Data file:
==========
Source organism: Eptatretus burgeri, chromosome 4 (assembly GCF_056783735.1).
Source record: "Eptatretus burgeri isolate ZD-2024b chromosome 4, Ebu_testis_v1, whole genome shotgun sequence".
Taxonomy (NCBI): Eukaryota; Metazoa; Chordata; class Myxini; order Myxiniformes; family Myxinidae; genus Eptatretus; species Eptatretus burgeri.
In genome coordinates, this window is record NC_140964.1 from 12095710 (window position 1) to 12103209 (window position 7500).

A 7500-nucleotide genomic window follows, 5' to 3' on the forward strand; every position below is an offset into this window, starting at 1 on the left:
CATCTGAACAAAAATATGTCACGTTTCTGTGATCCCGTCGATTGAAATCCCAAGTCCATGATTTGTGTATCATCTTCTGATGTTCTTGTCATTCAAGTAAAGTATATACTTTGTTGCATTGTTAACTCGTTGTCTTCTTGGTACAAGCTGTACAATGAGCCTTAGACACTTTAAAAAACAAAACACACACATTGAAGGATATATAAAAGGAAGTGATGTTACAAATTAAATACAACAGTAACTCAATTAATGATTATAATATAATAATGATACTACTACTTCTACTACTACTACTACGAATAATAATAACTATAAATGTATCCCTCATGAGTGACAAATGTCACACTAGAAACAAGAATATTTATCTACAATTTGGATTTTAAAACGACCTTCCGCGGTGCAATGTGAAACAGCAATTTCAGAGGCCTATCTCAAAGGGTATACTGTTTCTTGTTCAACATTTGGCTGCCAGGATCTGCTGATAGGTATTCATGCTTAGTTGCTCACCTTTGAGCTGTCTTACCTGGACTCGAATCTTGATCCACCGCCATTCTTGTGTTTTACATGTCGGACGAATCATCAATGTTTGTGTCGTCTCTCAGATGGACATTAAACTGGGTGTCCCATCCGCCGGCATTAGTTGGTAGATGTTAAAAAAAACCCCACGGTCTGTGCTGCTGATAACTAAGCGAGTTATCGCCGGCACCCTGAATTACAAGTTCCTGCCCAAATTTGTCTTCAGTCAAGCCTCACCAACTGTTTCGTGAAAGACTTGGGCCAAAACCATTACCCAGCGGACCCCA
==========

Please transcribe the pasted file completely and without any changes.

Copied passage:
Source organism: Eptatretus burgeri, chromosome 4 (assembly GCF_056783735.1).
Source record: "Eptatretus burgeri isolate ZD-2024b chromosome 4, Ebu_testis_v1, whole genome shotgun sequence".
Taxonomy (NCBI): Eukaryota; Metazoa; Chordata; class Myxini; order Myxiniformes; family Myxinidae; genus Eptatretus; species Eptatretus burgeri.
In genome coordinates, this window is record NC_140964.1 from 12095710 (window position 1) to 12103209 (window position 7500).

A 7500-nucleotide genomic window follows, 5' to 3' on the forward strand; every position below is an offset into this window, starting at 1 on the left:
CATCTGAACAAAAATATGTCACGTTTCTGTGATCCCGTCGATTGAAATCCCAAGTCCATGATTTGTGTATCATCTTCTGATGTTCTTGTCATTCAAGTAAAGTATATACTTTGTTGCATTGTTAACTCGTTGTCTTCTTGGTACAAGCTGTACAATGAGCCTTAGACACTTTAAAAAACAAAACACACACATTGAAGGATATATAAAAGGAAGTGATGTTACAAATTAAATACAACAGTAACTCAATTAATGATTATAATATAATAATGATACTACTACTTCTACTACTACTACTACGAATAATAATAACTATAAATGTATCCCTCATGAGTGACAAATGTCACACTAGAAACAAGAATATTTATCTACAATTTGGATTTTAAAACGACCTTCCGCGGTGCAATGTGAAACAGCAATTTCAGAGGCCTATCTCAAAGGGTATACTGTTTCTTGTTCAACATTTGGCTGCCAGGATCTGCTGATAGGTATTCATGCTTAGTTGCTCACCTTTGAGCTGTCTTACCTGGACTCGAATCTTGATCCACCGCCATTCTTGTGTTTTACATGTCGGACGAATCATCAATGTTTGTGTCGTCTCTCAGATGGACATTAAACTGGGTGTCCCATCCGCCGGCATTAGTTGGTAGATGTTAAAAAAAACCCCACGGTCTGTGCTGCTGATAACTAAGCGAGTTATCGCCGGCACCCTGAATTACAAGTTCCTGCCCAAATTTGTCTTCAGTCAAGCCTCACCAACTGTTTCGTGAAAGACTTGGGCCAAAACCATTACCCAGCGGACCCCA